Wednesday, January 7, 2015
No Cause/Cause: A Drash on Forgiveness
In this week’s parsha, Va-Yiggash, Joseph forgives his brothers for throwing him into the pit and selling him into slavery. It is the first time in Torah that anybody forgives anybody. And, a scholar named David Konstan in The Origin of Forgiveness argues that this is the first instance of forgiveness in written history. Before that and until today, there has been the alternative culture of honor in which there is appeasement – my honor restored by means of my hurting or killing you, or you’re paying me off, or maybe convincing me of your innocence. But no such thing as that elusive experience of forgiveness.
So what is forgiveness? I had the most contact with the concept as a kid asking for it and then as a parent, doling it out. Basically the transaction consisted of saying “I’m sorry and I’ll never do it again” with a certain especially cute look and voice. Rinse and repeat ad nauseum. Then in my 40’s, for the sake of my sanity, I had to ‘forgive’ my parents. That time it followed the formula best laid out by Reb Lily Tomlin, one of the great sages of our age: “Forgiveness is giving up all hope for a better past.” Now I don’t do much forgiving on a personal level. I live among good people. There is a guy who betrayed me at the deepest level nearly 30 years ago, and I won’t let go because thinking of him goads me – I might not be writing this without him. Mostly today its public figures, Dick Cheney, Officers Wilson and Panteleo, Pat Lynch, Rudy Giuliani. It’s a long list, and no, I don’t forgive. If it eats at my soul to be furious at them, so be it. So what is forgiveness? How does Joseph do it? What can I – we – learn from this very first instance.
Part of what makes this difficult that Joseph’s forgiveness has nothing to do with the ordeal he puts his brothers through. After all these weird twists, which we’ll get into, he simply tells them, ‘Its not your fault; you and I are just pawns, puppets in God’s cosmic agenda. You couldn’t help yourselves, God was acting, speaking, scheming through you. And it was all for the good.’ So really, he is saying that there is nothing to forgive.
If that’s the case, then why has Joseph put his brothers through this complicated twisting set of torments, this trial by deception? They arrive the first time from Canaan expecting a business transaction. They have plenty of money, but they need to buy grain in the midst of a terrible famine, and Egypt is the only place that has grain. They come before this great and awesome man, the Regent of the most powerful country on Earth, the equal of Pharaoh, who is a God to the Egyptians. But instead of making a deal, Joseph questions and accuses these brothers, and then toys with them in completely mysterious ways, ways that make them sense that he’s toying with them, make them very paranoid. Joseph accuses them of being spies, he throws them into prison – their own pit – he secretly puts the exact amount of silver they paid back in their bags; he tells them they can’t come back without brother Benjamin, even though they have said it would kill their father. And then, when they bring Benjamin back, this unsettling Regent mysteriously commands them to dine with him in the palace, favors Benjamin, and then entraps them by planting his silver cup in poor Benjamin’s pack. Its all weird and terrifying, and from the beginning the brothers sense it has something to do with their terrible sin against their brother.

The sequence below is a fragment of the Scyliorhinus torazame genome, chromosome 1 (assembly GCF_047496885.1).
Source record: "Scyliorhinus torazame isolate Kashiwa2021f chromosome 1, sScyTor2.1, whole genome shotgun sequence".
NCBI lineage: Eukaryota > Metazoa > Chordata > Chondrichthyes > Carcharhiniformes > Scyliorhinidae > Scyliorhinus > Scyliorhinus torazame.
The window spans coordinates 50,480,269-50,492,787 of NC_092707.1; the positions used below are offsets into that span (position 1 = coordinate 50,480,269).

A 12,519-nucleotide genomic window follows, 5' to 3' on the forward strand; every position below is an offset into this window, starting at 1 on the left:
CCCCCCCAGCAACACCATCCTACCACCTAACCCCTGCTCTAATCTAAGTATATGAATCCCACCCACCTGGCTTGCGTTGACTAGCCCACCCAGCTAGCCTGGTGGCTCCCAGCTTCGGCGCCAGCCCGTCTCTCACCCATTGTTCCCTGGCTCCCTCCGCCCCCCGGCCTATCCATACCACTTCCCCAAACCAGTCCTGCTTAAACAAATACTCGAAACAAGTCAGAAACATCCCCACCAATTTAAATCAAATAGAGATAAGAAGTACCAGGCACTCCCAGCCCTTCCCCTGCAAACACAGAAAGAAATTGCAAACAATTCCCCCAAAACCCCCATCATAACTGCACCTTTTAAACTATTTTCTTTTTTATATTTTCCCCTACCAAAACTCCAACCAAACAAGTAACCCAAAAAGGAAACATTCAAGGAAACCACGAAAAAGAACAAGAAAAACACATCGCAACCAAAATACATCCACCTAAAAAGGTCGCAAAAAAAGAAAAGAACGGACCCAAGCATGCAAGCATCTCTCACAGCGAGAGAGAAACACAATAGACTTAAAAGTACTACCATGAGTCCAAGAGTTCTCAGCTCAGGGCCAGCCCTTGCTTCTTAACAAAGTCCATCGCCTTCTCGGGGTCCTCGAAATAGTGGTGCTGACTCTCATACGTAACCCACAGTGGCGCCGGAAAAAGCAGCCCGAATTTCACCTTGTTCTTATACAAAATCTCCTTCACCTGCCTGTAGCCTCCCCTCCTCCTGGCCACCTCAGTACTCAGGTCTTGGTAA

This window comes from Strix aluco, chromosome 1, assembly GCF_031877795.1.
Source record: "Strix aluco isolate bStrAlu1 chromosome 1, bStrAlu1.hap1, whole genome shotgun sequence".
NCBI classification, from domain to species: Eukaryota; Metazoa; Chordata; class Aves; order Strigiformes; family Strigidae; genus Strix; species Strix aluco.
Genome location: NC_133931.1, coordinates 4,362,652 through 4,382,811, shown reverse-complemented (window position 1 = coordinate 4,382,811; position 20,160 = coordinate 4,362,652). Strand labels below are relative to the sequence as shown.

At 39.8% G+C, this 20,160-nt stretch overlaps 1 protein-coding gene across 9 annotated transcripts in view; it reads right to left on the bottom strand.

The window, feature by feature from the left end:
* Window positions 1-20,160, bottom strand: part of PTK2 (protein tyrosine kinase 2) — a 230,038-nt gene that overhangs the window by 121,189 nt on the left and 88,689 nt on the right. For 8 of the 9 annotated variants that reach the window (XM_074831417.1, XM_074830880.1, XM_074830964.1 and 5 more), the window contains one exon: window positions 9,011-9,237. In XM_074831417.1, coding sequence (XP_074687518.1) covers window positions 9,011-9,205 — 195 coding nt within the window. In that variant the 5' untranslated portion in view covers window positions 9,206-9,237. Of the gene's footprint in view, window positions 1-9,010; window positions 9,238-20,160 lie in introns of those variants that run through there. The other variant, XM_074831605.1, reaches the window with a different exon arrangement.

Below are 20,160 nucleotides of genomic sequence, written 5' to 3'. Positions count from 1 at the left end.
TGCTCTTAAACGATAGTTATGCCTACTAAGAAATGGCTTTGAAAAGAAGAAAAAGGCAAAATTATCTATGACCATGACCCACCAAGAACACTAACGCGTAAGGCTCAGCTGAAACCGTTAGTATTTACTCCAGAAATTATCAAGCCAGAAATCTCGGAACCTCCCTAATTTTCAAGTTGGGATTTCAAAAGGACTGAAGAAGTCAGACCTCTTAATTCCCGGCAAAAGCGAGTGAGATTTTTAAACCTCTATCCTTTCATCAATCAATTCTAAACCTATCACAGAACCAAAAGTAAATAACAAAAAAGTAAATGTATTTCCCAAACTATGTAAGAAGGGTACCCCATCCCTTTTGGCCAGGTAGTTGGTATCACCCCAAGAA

But, as I said, all this has nothing to do with Joseph’s reasons for forgiving them. So what’s going on? Why has Joseph put them through all this? Why has he taken so long, risked so much before revealing himself?
Well I would submit that long before his brothers appear, Joseph yearns to reconnect with his father and his brothers. He names his elder son Manasseh, ‘He Who Makes Forget,’ as in ‘I have forgotten my hardships and all my father’s house.’ It’s a little like Amalek – you know, Remember to forget Amalek? This is like, ‘Remember to forget your roots.’ But here the stakes are different. He must forget, or at least not linger on the past, because in order to make himself into the all-powerful Regent of all Egypt, to do the job he has been thrust into, he has to keep his mind firmly fixed in the present. Wallowing in the past, whether sentimental or resentful, is dangerous.
But there another side of the name Menasseh as an ever present reminder to forget: the reminder side. According to Rashi, Joseph has this special knowledge of how to prevent stored grain from rotting, and the secret, as Rashi knew, because he was also a vintner, is to throw some dirt from the soil in which the stored grain was grown, in among the grain. Joseph knows this, and his son’s name reminds him to keep in himself a handful of the memory of his roots. Else, he knows, he is in danger of hollowing out completely into the soulless figure who will soon enslave everyone in Egypt.
So Joseph keeps his family in mind, as his father kept Joseph’s dreams in mind. And when the brothers appear before him, bowed down, exactly fulfilling his childhood dreams, he wants more than merely to reveal himself to them, tell them its all ok because it’s what God wants. He wants to connect. In whatever way possible he wants to plant himself back in his family. He wants to know if his father remembers him; even cares that he’s gone. He wants to know who these brothers are – will they still be full of rage at his dominion; are they a threat to his body or his power and position? But Joseph is a smooth operator, well schooled in keeping his own counsel, hiding his feelings. So he stalls at first, making himself strange to them, making threatening accusations, imprisoning them.
And during these interactions, he overhears the brothers speculating that all this weirdness is happening because ‘we are guilty concerning our brother.’ And hearing that, Joseph turns aside and weeps. For the first time since he was a child in Canaan, Joseph is himself, even if only to himself; the mask torn away for a moment. He knows now that his brothers acknowledge their guilt, if only to themselves.
And that, we are taught at Yom Kippur, is the first stage of tshuva, to admit, to acknowledge our wrongdoing.
But what next? Is their shame merely at being caught out, even so indirectly? Would they attack their shamer – shame is a dangerous emotion, especially in a culture built around honor. And most important, would they do it again? That’s the true measure of tshuvah. How to find out? They can’t possibly throw Joseph back into a pit. Well, there is this other brother, the one closest to Joseph, the one whom their father seems to favor now, now that Joseph is gone. Would they sell him down the river if they had the chance? So Joseph sets them up. He sells them grain, but not enough. Because he knows what they don’t: that we are only two years into the seven year famine. They will have to come back. And he tells them you can’t come back unless you bring this other brother, this one whom your father keeps home.